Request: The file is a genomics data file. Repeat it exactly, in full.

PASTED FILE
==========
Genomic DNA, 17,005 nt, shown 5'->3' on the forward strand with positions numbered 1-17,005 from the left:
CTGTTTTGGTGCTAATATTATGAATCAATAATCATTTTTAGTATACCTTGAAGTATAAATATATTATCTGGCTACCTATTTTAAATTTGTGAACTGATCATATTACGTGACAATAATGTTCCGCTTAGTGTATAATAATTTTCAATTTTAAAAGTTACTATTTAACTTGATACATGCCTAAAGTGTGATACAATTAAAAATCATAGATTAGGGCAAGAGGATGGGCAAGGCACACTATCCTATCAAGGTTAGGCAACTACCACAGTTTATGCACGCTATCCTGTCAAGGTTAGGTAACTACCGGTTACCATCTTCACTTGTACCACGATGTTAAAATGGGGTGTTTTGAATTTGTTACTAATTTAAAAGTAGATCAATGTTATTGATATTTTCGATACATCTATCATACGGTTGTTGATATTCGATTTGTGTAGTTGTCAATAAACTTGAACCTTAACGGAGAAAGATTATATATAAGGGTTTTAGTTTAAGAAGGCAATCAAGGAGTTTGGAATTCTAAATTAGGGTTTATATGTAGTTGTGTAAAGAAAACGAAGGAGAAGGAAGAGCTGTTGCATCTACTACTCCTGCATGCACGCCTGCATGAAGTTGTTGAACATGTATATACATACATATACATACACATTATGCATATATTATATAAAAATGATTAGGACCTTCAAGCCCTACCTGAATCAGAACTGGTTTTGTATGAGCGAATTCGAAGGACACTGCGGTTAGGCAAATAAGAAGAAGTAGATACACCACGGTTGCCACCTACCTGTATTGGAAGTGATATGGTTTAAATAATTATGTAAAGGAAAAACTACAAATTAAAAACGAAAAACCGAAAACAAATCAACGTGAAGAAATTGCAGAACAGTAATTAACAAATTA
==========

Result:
Genomic DNA, 17,005 nt, shown 5'->3' on the forward strand with positions numbered 1-17,005 from the left:
CTGTTTTGGTGCTAATATTATGAATCAATAATCATTTTTAGTATACCTTGAAGTATAAATATATTATCTGGCTACCTATTTTAAATTTGTGAACTGATCATATTACGTGACAATAATGTTCCGCTTAGTGTATAATAATTTTCAATTTTAAAAGTTACTATTTAACTTGATACATGCCTAAAGTGTGATACAATTAAAAATCATAGATTAGGGCAAGAGGATGGGCAAGGCACACTATCCTATCAAGGTTAGGCAACTACCACAGTTTATGCACGCTATCCTGTCAAGGTTAGGTAACTACCGGTTACCATCTTCACTTGTACCACGATGTTAAAATGGGGTGTTTTGAATTTGTTACTAATTTAAAAGTAGATCAATGTTATTGATATTTTCGATACATCTATCATACGGTTGTTGATATTCGATTTGTGTAGTTGTCAATAAACTTGAACCTTAACGGAGAAAGATTATATATAAGGGTTTTAGTTTAAGAAGGCAATCAAGGAGTTTGGAATTCTAAATTAGGGTTTATATGTAGTTGTGTAAAGAAAACGAAGGAGAAGGAAGAGCTGTTGCATCTACTACTCCTGCATGCACGCCTGCATGAAGTTGTTGAACATGTATATACATACATATACATACACATTATGCATATATTATATAAAAATGATTAGGACCTTCAAGCCCTACCTGAATCAGAACTGGTTTTGTATGAGCGAATTCGAAGGACACTGCGGTTAGGCAAATAAGAAGAAGTAGATACACCACGGTTGCCACCTACCTGTATTGGAAGTGATATGGTTTAAATAATTATGTAAAGGAAAAACTACAAATTAAAAACGAAAAACCGAAAACAAATCAACGTGAAGAAATTGCAGAACAGTAATTAACAAATTA